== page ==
To come back with some numbers even Kablam charges 1.54 per comic for a B&W run of 3000 (that would be $27720 for 18k copies) and Kablam is VERY expensive as printers go. Plus no publisher would ever pay for the entire series printing run beforehand (they would get profit back from Diamond by the time Issue 3 is out if the book is monthly), so that $30,000 is even more misleading.
Also in my experience most publishers break even at 2,500 copies sold not 5,600 like you said.
Your figures seem very inflated for some reason.

This is an extremely effective article that cuts right to the point of the problem. We have stories, we want to see them in the comic stores, but how do we get them there? The scenario he outlines seems like the way to go: design a preview and try to get some momentum – but he is saying that a publisher cannot make an effective decision on that alone. How do they know how long it took you to get that little preview? How many people are involved with the project? If they see a completed book they can make an informed decision to drop thousands (and I know there is a discussion about numbers) into it. I also think that they want a relationship with an effective creator/writer/artist that they can have a future with. Most of us are so wrapped up in our little book and the prospect of seeing it with an “i” in the corner that we can’t look at things objectively. Does that mean we should quit and give up? Absolutely not – it means that we need to step back and make sure we understand the market and where we stand. We must do the work (the whole work) and then sell it and ourselves (the Stan Lee part).

Jeremy, allow me to say something..
The job of a creator is to create.
The job of a publisher is to publish.
Now I understand that a creator should be aware of what a publisher usually puts out before submitting, but asking a creator to really know the market is unfair. It’s the job of the publisher to know the market and to inform the creator of what are the necessities of that market. If a 6 issues miniseries has very little chance to work then the publisher should tell the creator to change it to 4 issues or 3, rather than just rejecting it outright because the creator doesn’t know the market.
What is the role of the publisher after all?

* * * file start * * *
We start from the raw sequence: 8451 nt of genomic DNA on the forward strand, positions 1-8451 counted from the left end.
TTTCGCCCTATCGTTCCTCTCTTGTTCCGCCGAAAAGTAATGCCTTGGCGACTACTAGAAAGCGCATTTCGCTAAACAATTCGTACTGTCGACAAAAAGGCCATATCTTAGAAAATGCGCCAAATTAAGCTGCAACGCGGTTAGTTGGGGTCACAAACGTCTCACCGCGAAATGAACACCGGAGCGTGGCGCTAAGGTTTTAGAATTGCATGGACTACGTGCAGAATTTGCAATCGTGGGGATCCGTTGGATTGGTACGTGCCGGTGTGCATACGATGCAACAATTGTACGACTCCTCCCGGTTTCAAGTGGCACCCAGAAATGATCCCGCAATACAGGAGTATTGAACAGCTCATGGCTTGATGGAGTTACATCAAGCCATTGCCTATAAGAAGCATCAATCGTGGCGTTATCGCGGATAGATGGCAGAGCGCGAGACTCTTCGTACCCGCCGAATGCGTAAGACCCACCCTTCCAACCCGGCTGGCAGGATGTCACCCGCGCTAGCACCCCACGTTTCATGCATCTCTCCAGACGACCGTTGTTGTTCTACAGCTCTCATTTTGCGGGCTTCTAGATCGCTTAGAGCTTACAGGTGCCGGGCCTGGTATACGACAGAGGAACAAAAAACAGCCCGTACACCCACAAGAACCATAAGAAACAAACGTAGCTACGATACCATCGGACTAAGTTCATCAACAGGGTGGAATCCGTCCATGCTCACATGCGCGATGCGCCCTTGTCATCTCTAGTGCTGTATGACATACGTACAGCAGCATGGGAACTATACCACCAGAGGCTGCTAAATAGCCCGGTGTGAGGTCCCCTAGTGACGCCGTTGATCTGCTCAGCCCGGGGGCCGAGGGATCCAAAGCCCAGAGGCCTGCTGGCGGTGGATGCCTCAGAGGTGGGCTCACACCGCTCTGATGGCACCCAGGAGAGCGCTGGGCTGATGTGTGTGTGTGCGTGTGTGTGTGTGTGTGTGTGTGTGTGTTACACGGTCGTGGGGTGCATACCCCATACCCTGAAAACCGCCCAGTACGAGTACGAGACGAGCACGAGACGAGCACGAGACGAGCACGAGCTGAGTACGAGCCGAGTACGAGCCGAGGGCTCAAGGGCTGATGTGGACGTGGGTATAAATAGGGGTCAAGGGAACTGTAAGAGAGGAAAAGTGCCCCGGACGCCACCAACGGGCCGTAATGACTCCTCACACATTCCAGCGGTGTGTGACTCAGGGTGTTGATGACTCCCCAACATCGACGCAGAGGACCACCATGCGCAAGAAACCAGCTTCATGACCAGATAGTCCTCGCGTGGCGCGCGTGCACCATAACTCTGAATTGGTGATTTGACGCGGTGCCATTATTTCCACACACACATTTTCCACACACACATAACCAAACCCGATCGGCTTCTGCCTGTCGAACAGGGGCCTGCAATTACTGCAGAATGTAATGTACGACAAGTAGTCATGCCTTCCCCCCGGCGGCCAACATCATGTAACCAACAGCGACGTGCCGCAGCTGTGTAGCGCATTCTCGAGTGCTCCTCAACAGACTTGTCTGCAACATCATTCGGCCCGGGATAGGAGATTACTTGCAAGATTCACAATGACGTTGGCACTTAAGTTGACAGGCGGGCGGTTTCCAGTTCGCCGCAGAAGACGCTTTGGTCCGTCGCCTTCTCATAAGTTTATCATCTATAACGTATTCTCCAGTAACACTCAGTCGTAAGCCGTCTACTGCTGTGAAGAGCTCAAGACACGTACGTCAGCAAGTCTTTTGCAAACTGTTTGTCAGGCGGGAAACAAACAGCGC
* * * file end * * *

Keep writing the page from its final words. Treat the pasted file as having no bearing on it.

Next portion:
As for completing a whole series before submitting it, no publishers ask for it (outside of AIT I presume). And not a lot of people want to invest so much time (and even money) into something that has no commercial potential. Because pitching to the publisher is also the way for a creator to gage if a book has any potential. That is the same thing as a Hollywood pitch.
So let’s have the creators create, and let’s have the publishers publish and everything will be clearer.

Hey, Greg: “Could you say what it was you did differently to what the “6-issue” person was proposing.” I had written and paid Matt Smith and Charlie Adlard to draw my five issue series ASTRONAUTS IN TROUBLE and sent the 110 pages around to publishers until Gun Dog Comics first published it way back in 1998. If you complete your work, someone somewhere will publish it. If you do 12 pages of a six-issue series, they can be the most amazing 12 pages in the world, and the rest of it could suck, and the publisher would never know until it’s too late.

Jeremy: “Does that mean we should quit and give up? Absolutely not – it means that we need to step back and make sure we understand the market and where we stand. We must do the work (the whole work) and then sell it and ourselves (the Stan Lee part).” Exactly!

JM: “And not a lot of people want to invest so much time (and even money) into something that has no commercial potential.” If the creator doesn’t believe in his story to invest so much time and money, why should the publisher?

Thanks Larry,
Understand completely now. If you believe your work is good you should have the faith to complete it off your own back. I agree.

Well that’s the whole point: a publisher should be able to tell a creator that he/she is doing something that has potential or not after seeing 12 pages (or 5 like most publishers do). It’s hard for a creator to see commercial potential, but it should be easy for a publisher to do so.

I think the whole idea of this article is: do not submit your book to Larry Young, and find some other way to publish it.

As a creator myself, I don’t think it’s all that difficult a thing to see the commercial value in an idea; comics is a commercial art, after all!

But thanks for your views, JM. That’s what makes comics so interesting to me, personally; the varied experiences of the audience and the points of view of all the folks in the chain from having an idea to giving you change from your purchase at the comic shop.